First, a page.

Sun, sand and small wonders of Goa

Those teeny critters that scurry along your path on the beach might seem insignificant, but are fascinating, nevertheless.
Sun, sand and small wonders of Goa

Gaurav Patil explains the finer points about Goa's marine diversity during a 'Tidepool Walk'

PIC COURTESY: Arti Das

Sunday mornings are usually a time to relax and unwind, preferably on a beach if you are in Goa. But, have you ever considered a beach, or any other shoreline, as a nature spot where you can learn about marine biodiversity? Or, have you ever wondered about those creatures that suddenly pop up under your feet, while walking on the beach?

Such is the curiosity that led me to Anjuna beach early one Sunday morning, where I discovered amazing marine life as part of the ‘Tidepool Trail: Anjuna beach,’ organised by the Goa Forest Department and WWF India. This event was part of ‘Shorelore 2022— Coastal excursions & awareness’ sessions. It aims to celebrate the rich biodiversity of Goa’s shoreline, and work on its conservation through citizen science.

<div class="paragraphs"><p>Participants of a&nbsp;'Tidepool Walk' explore the biodiversity of the location</p></div>

Participants of a 'Tidepool Walk' explore the biodiversity of the location

PIC COURTESY: Arti Das

ROCK DWELLERS

It was an eye-opening session for all the participants as they discovered the resilient creatures of the upper inter-tidal line, found under rocks. Wondering what is a tidepool? It is a place where there is a confluence of sea and land. It is where the water gets accumulated in rock crevices or a depression, which is left behind by the retreating sea during the low tide.

So, such walks are held during low tide, when one can discover a variety of crabs, shrimps, snails, limpets, barnacles, algae, etc.

Our walk started with an explanation of the tides and the rocks, where these creatures are found, before venturing near the shore. Sadly, during our walk, we were enveloped by loud music, emanating from a nightclub near the shore that early in the morning. It was quite ironic — on one hand, we had participants from different walks of life who were curious to know about marine life, and on the other hand there were party revelers who were apparently not aware of their surroundings.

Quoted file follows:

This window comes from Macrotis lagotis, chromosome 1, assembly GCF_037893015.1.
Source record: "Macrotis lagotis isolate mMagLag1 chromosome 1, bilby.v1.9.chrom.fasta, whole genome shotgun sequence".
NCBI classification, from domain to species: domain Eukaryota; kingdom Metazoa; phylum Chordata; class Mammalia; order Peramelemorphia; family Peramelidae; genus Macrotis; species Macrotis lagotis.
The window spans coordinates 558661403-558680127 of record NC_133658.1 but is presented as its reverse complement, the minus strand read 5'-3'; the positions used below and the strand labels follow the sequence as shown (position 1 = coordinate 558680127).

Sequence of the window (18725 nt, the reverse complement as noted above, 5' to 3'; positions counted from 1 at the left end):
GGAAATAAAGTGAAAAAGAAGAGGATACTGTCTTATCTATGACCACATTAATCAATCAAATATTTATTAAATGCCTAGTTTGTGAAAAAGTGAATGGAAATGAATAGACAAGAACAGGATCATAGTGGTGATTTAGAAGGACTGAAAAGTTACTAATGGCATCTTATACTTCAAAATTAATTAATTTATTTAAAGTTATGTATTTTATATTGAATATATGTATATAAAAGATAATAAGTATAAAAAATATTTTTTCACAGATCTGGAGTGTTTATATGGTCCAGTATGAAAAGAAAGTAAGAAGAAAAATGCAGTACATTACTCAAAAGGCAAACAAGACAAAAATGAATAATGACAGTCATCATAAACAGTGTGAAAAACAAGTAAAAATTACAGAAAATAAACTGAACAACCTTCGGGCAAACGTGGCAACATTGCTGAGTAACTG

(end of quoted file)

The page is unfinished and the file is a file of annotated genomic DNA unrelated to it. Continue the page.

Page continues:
<div class="paragraphs"><p>Snails stuck to the&nbsp; bottom of a rock </p></div>

Snails stuck to the  bottom of a rock

PIC COURTESY: Arti Das

SMALL, BUT FASCINATING

Our guide, Gaurav Patil, who is a marine biologist and part of WWF India, explained that on such shores, we usually find rocks like laterite, basalt and granite. He further informed that in North Goa, not many species were found on laterite. But as we move towards South Goa to places like Agonda, Talpona, there’s more diversity on laterite as well.

We then came across a fish, skittering around in the water, which is known as sand goby. Patil informed that they were related to mudskippers and one amazing aspect about them is that they have a map of the inter-tidal zone and can store a memory of up to 20 days! They are also territorial.

It was then time to discover a variety of snails, some of which, were stuck to the rocks below. We discovered Gyrineum natator, top shell (Trochus sp), Turban shell (Turbo sp), Pirenella snail, etc. and crabs like hermit crabs, maroon rock crab, rock crab juveniles, moon crab, soldier crab, etc.

We also found a snail, known as ‘tambaku’ or tobacco in Maharashtra, because it tastes like tobacco, when eaten.

After walking, and slipping on slippery rocks, we came across a pistol shrimp that kills its prey with a vacuum bubble. Patil explains, “It closes its big claw so rapidly that it creates a vacuum bubble. The bubble is usually directed towards the prey with the help of the claw, like a gun. The heat of that vacuum bubble is said to be equivalent to the sun’s surface temperature. The prey is usually a small fish or any other small animal, which dies instantly after coming in contact with the bubble.” It was unbelievable to discover this because it is such a small creature, yet, it is capable of such acts.

At the end of our walk, we discovered some green turf algae and brown algae called Padina and Sargassum.

This two-hour walk took us to the wonderful world of marine life, where we learned about the resilience of these minute creatures, which are fighting many battles to just survive.

Such walks make us realise the wealth that Goa has, especially our marine life. Sadly, there’s hardly any awareness about it. We have reduced our beach areas to picnic and party spots, but in reality, these spaces are brimming with life.

So, the next time you go to the beach, make an effort to observe these tiny creatures, and if you want to learn more about them, join the next session of ‘Shorelore 2022’, where they focus on our mangroves, coastal birds, tidepools and other coastal flora and fauna.

UPCOMING EVENTS

WHAT: Sea Turtle Beach Walk

WHERE: Morjim

WHEN: March 6, 2022

TIMINGS: 3.30 pm to 5.30 pm

TO REGISTER: https://docs.google.com/forms/d/1dSktS2b-4amH1cMc2Cg9WKFOo0nv9FseFqhlyfi1yKc/viewform?ts=621f339a&edit_requested=true

WHAT: Tidepool Walk

WHERE: Anjuna

WHEN: March 20, 2022

TIMINGS: 7 am

OTHER INFO ABOUT THE ABOVE WALKS

ENTRY FEE: Nil

CONTACT: +91 8999670133

<div class="paragraphs"><p>Gaurav Patil explains the finer points about Goa's marine diversity during a 'Tidepool Walk'</p></div>
Don’t miss the spectacular lamp procession at this 'zatra' in Goa

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